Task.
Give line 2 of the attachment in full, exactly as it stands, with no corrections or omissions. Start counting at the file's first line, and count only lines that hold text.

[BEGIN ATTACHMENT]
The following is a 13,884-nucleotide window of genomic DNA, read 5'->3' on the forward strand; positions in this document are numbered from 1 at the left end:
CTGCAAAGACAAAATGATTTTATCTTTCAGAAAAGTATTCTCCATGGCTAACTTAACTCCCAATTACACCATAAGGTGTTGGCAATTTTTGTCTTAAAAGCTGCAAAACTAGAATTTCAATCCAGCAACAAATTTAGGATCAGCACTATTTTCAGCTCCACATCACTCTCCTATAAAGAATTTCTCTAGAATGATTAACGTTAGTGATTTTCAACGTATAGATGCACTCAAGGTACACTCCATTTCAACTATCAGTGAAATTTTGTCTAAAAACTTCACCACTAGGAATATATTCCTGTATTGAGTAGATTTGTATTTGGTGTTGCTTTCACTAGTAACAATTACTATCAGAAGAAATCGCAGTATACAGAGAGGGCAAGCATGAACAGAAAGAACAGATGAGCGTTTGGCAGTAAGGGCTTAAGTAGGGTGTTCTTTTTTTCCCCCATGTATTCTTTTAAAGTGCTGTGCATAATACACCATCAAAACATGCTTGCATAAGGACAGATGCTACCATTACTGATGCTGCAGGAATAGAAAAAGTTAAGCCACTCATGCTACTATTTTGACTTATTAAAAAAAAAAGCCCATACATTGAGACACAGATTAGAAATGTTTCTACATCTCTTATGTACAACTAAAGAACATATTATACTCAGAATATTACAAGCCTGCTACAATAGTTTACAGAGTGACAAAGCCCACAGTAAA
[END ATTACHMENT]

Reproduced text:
CTGCAAAGACAAAATGATTTTATCTTTCAGAAAAGTATTCTCCATGGCTAACTTAACTCCCAATTACACCATAAGGTGTTGGCAATTTTTGTCTTAAAAGCTGCAAAACTAGAATTTCAATCCAGCAACAAATTTAGGATCAGCACTATTTTCAGCTCCACATCACTCTCCTATAAAGAATTTCTCTAGAATGATTAACGTTAGTGATTTTCAACGTATAGATGCACTCAAGGTACACTCCATTTCAACTATCAGTGAAATTTTGTCTAAAAACTTCACCACTAGGAATATATTCCTGTATTGAGTAGATTTGTATTTGGTGTTGCTTTCACTAGTAACAATTACTATCAGAAGAAATCGCAGTATACAGAGAGGGCAAGCATGAACAGAAAGAACAGATGAGCGTTTGGCAGTAAGGGCTTAAGTAGGGTGTTCTTTTTTTCCCCCATGTATTCTTTTAAAGTGCTGTGCATAATACACCATCAAAACATGCTTGCATAAGGACAGATGCTACCATTACTGATGCTGCAGGAATAGAAAAAGTTAAGCCACTCATGCTACTATTTTGACTTATTAAAAAAAAAAGCCCATACATTGAGACACAGATTAGAAATGTTTCTACATCTCTTATGTACAACTAAAGAACATATTATACTCAGAATATTACAAGCCTGCTACAATAGTTTACAGAGTGACAAAGCCCACAGTAAA